Archives by: Melissa Boughton

Melissa Boughton

About the author

Melissa Boughton, Courts and Law Reporter, joined N.C. Policy Watch in September 2016. She covers local, state and federal courts and writes about key decisions that impact the lives of North Carolinians. Before joining the project, Melissa worked the crime and courts beats at The Post and Courier in Charleston, S.C.; The Winchester Star in Winchester, Va.; and The Kerrville Daily Times in Kerrville, TX. While reporting in Charleston, she covered the Emanuel church shootings and the police killing of Walter Scott. She was part of the team that was named a finalist for the 2016 Pulitzer Prize in breaking news reporting for coverage of Scott’s death.

melissa@ncpolicywatch.com
919-861-1454

Melissa Boughton's articles and posts

Law and the Courts Top Story

Merit or maps? Judges’ futures could come down to clashing legislative proposals

Senate favors form of merit selection for judges as alternative to House judicial redistricting bill

The fate of judicial selection in North Carolina may come down to a clash between the House and Senate.

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Law and the Courts Top Story

Architect behind changes to NC judiciary late (again) in filing campaign finance report

North Carolinians hoping to find out who’s been funding Rep. Justin Burr’s crusade this legislative session to change the judiciary are in the dark.

The five-term Republican legislator from Stanly has not yet filed his mid-year semi-annual campaign finance report, according to the State Board of Elections and Ethics Enforcement. The report was due July 31.

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Education Top Story

Parent of special needs child battles troubled Charlotte charter school

Case raises questions of whether charters are complying with state and federal law

Skye, a 10-year-old from Charlotte, was vomiting stomach bile when her mother decided something must change.

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Law and the Courts Top Story

State courts attempting to cope as number of emergency judges is slashed by more than two-thirds

The General Assembly’s recent budget decision to slash the state’s corps of emergency judges has started to take effect.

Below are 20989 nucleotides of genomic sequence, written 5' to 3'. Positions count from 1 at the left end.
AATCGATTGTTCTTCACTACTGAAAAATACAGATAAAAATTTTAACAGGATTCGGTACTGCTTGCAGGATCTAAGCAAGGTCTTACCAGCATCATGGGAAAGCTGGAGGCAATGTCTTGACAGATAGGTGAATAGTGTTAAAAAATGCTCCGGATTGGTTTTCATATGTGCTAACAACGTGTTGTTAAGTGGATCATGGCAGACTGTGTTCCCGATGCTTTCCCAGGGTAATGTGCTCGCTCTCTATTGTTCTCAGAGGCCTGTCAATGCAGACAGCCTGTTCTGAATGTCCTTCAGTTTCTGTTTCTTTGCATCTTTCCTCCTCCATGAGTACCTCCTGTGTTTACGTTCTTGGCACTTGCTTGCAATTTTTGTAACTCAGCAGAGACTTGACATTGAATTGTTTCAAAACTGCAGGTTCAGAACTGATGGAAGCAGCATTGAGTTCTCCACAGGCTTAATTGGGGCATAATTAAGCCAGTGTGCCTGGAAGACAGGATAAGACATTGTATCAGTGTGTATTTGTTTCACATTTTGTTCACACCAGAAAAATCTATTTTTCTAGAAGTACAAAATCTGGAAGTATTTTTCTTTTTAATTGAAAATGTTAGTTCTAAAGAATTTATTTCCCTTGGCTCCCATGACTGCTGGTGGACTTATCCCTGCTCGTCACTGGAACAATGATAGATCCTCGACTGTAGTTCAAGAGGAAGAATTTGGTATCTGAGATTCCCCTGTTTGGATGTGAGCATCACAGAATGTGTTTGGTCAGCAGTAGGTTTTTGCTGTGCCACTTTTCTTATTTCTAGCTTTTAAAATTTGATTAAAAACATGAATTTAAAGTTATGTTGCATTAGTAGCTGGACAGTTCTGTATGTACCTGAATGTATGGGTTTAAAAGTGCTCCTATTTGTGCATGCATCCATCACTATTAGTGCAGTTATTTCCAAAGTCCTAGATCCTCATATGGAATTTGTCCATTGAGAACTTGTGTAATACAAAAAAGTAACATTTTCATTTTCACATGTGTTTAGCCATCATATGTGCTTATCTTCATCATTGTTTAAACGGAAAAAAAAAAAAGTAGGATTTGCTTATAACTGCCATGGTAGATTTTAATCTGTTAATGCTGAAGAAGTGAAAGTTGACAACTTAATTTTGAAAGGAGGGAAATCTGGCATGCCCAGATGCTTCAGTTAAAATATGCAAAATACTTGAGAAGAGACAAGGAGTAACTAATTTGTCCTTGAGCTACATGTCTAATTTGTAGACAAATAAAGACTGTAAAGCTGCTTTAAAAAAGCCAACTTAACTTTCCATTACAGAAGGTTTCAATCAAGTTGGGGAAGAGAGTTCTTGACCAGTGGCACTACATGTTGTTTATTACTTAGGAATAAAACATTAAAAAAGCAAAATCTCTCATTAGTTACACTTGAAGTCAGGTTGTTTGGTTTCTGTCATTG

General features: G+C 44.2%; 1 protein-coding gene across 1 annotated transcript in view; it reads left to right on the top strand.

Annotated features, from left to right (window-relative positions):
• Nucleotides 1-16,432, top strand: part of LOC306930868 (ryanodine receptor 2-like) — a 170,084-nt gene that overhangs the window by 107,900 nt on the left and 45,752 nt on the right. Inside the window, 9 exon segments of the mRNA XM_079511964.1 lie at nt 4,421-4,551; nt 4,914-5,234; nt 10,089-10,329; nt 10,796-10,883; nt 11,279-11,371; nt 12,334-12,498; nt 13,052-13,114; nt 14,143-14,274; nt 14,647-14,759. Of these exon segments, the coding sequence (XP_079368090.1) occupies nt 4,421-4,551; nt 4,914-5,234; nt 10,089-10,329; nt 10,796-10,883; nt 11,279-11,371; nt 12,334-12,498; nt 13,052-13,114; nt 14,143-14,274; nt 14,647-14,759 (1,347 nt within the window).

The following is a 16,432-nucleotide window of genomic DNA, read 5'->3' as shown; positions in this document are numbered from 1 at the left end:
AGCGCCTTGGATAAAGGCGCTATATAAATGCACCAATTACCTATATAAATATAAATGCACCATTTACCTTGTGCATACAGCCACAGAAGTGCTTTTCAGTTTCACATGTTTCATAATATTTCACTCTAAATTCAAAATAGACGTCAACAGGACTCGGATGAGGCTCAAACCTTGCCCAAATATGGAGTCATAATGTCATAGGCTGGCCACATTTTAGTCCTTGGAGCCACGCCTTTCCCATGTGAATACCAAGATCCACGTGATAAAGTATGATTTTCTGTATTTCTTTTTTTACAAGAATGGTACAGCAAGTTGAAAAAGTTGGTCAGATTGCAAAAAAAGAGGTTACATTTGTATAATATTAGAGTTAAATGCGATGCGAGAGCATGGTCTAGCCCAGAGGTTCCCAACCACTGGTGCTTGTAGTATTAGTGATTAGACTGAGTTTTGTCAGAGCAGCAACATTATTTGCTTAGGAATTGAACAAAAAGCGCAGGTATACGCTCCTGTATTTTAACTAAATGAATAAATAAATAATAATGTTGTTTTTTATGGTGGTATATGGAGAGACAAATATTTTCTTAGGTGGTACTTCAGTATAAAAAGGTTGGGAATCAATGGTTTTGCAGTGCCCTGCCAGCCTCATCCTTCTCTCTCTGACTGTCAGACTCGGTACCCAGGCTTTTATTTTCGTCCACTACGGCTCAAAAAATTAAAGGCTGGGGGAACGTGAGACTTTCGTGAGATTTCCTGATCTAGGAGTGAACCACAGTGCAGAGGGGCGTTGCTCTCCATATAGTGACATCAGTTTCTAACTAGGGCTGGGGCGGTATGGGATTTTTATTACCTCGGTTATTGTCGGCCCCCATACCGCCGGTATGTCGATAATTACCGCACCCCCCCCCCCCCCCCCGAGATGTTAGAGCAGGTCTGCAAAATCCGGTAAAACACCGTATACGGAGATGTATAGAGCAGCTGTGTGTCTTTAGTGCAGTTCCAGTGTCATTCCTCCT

According to the latest lists released by the Administrative Office of the Courts (AOC), there are now only 10 active emergency superior court judges and 25 emergency district court judges. Prior to the July 1 effective date of the Fiscal Year 2018 budget, there were 42 emergency superior court judges and 72 emergency district court judges. The new list reflects an overall reduction of 69.2%.

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Law and the Courts Top Story

Republicans silent in wake of court order to draw new maps in one month

Republican legislative leaders are staying mum about a federal court ruling that requires them to submit new maps by September 1.

The date is almost three months in advance of the deadline they asked for, though the three-judge panel did deny a request for a special election – a win for GOP lawmakers who argued against such a request after delaying drawing new maps until the 11th hour.

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Law and the Courts Top Story

Courtroom rundown: Democrats show political disadvantage as judges scold GOP map delay

Democratic candidates are paralyzed until Republican lawmakers redraw the State House and Senate districts that were found to have been unconstitutionally racially gerrymandered.

The GOP partisan advantage in the absence of constitutional districts is so great that it’s driven opponents into the shadows and all but halted their fundraising efforts for the 2018 election, according to testimony during a federal court hearing Thursday.

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Law and the Courts Top Story

Attorney General Josh Stein scrambling to cover $10 million budget gap

North Carolina Attorney General Josh Stein’s most important job is to keep people safe.

For the Department of Justice, which he heads, that can mean helping to keep criminals behind bars, protecting residents’ drinking water...

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Law and the Courts Top Story

Trial judges gain new, valuable resources in Judicial Fellowship program

For the first time in a long time, trial judges in North Carolina have independent research assistance for complicated cases and questions of law. The Administrative Office of the Courts (AOC) launched the N.C. Judicial Fellowship program in April after a recommendation from the N.C. Commission on the Administration of Law and Justice (NCCALJ). The Fellowship is currently staffed by a director and four fellows, with four more to be added in August. Fellows provide independent legal research and writing support to the state’s 370-plus superior and district court judges. ...
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Law and the Courts Top Story

Gerrymandering, the courts and the next election in North Carolina: All of your burning questions answered

It’s been a little over a month since the U.S. Supreme Court ruled that 28 state North Carolina House and Senate districts were racially gerrymandered but lawmakers have yet to draw new maps.

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Law and the Courts Top Story

Attorneys for Board of Ed, Superintendent clash over transfer of power

Lawmakers either had no authority to transfer constitutional powers and duties from the state Board of Education to Superintendent of Public Instruction Mark Johnson or full authority to do so, and both arguments presented to a three-judge panel yesterday hinge on Article IX, Section 5 of the North Carolina Constitution. The provision reads as follows...

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